REFILE-Olympics-Red Square retailer opens in East London.
Russian retail group Bosco, which owns Moscow’s famous GUM department store, has opened a store in the shadow of London’s Olympic Stadium, its first venture into western Europe.
The fashion and sportswear company has strong Olympic connections. It will supply clothing for the Russian, Ukrainian and Spanish teams at this summer’s Games in London and is a sponsor of the 2014 Winter Games, which Russia will host in Sochi and when all the officials will wear its designs.
Company founder Mikhail Kusnirovich said he had long harboured ambitions to expand his family-owned company beyond its core markets of Russia and Ukraine.
“We want to use the London Olympic Games to start to be not global but more international,” he told reporters at an event to mark the opening of the store.
The company has taken a 10-year lease on the store in the Westfield Stratford City shopping mall, which opened last year and has brought luxury brands to what had been one of London’s poorest areas.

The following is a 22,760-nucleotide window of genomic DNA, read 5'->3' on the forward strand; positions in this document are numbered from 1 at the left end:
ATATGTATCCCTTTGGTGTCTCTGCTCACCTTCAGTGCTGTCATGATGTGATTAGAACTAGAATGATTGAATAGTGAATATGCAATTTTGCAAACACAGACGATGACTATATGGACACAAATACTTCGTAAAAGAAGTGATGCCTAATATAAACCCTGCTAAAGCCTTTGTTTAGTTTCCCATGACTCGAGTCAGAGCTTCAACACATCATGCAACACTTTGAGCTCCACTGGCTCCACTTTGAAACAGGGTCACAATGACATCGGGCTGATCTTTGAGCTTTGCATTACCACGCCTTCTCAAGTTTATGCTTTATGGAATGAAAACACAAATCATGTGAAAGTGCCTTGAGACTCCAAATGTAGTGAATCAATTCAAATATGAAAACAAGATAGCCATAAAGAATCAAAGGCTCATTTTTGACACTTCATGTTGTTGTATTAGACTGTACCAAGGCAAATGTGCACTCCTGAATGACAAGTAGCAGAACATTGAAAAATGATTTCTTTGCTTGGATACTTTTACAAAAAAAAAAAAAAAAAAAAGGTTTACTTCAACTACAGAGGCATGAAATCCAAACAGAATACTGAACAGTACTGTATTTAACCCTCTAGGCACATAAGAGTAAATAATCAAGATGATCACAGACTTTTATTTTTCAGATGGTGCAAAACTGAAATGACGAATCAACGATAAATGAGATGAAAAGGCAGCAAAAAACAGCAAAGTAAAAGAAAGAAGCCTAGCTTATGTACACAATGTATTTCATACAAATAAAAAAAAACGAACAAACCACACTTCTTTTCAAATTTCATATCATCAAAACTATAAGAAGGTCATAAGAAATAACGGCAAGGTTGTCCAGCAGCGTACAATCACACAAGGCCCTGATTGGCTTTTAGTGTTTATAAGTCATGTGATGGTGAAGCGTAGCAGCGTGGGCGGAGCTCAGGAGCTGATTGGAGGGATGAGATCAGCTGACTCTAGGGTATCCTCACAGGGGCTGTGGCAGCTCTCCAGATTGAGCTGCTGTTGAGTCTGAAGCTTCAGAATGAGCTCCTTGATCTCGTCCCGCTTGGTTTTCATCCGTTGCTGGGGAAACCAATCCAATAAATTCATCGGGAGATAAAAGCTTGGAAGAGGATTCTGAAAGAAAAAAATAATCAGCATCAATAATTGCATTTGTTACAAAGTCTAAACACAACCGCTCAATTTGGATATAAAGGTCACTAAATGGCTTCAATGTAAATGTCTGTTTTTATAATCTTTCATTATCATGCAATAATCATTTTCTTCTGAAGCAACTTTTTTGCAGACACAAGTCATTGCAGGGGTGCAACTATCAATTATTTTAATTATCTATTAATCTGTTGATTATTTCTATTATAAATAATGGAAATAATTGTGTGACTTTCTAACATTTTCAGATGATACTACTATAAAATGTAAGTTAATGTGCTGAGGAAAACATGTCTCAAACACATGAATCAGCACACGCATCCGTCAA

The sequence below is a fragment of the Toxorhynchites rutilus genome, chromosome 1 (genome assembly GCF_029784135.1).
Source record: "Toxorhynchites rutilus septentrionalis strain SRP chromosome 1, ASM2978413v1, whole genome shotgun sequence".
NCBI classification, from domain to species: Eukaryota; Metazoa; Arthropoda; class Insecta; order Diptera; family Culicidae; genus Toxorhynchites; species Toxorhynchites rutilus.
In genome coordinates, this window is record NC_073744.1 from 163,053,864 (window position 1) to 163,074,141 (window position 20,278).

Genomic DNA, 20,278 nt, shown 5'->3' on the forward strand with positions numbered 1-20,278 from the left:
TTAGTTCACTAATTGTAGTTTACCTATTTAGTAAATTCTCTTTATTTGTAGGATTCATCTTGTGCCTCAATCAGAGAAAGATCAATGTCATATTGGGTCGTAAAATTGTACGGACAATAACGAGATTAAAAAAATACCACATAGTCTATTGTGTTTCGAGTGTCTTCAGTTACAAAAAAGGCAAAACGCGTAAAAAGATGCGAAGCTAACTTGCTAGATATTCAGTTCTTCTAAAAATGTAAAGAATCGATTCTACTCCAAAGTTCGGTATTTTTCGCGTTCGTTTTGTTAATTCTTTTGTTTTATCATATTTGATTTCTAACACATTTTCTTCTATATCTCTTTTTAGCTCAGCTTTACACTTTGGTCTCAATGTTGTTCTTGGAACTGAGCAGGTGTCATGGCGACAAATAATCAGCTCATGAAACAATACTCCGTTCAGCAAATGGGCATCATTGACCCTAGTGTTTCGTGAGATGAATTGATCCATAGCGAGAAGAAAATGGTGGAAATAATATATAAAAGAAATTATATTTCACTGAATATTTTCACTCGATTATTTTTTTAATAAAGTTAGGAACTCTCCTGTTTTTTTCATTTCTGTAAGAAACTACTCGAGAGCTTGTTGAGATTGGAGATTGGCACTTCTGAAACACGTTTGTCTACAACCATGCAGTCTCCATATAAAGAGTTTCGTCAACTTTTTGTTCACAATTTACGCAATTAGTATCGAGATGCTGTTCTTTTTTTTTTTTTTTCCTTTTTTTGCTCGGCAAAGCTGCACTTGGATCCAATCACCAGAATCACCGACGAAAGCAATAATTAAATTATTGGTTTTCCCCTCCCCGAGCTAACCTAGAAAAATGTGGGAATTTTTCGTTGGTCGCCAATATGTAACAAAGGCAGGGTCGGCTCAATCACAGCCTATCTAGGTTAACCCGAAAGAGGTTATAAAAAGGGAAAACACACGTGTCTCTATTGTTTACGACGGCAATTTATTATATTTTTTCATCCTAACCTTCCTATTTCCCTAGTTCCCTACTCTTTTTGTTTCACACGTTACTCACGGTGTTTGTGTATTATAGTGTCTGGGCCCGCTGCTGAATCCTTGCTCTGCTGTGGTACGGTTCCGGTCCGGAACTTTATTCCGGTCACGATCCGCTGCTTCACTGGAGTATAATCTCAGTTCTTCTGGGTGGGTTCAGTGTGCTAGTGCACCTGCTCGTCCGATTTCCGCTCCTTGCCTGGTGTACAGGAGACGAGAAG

Kusnirovich said Bosco, which now has 65 stores, planned to expand into Spanish cities Madrid and Barcelona, as well as Rio di Janeiro in Brazil, the 2016 Olympic host. He is also targeting Europe’s affluent Alpine ski resorts.
The Olympics are increasingly embracing the faster- developing global economies, with China having hosted the previous summer Games in Beijing in 2008.
The sportswear market has been dominated by U.S company Nike and German rivals Adidas <ADSGn .DE> and Puma , but Bosco sees room for smaller niche players.
“We are not direct competitors but we want to be successful ourselves,” he said, adding the company relied more on catching the eye with multi-coloured outfits rather than brand logos.
GUM, the retail landmark on Red Square, is the best known of Bosco’s 65 stores. It has been adding shops at a rate of around 15 each year.
Bosco had sales of around 600 million euros ($800 million) last year, up 24 percent on the previous year, and is looking to maintain annual growth of 20 percent, Kusnirovich said.
The burly, bearded Kusnirovich said he had no plans to surrender control of a company he set up during the dying days of the Soviet Union in 1991.
“A lot of Russian companies have big ambitions to go to the stock exchange, but it’s not my way for the moment,” he said.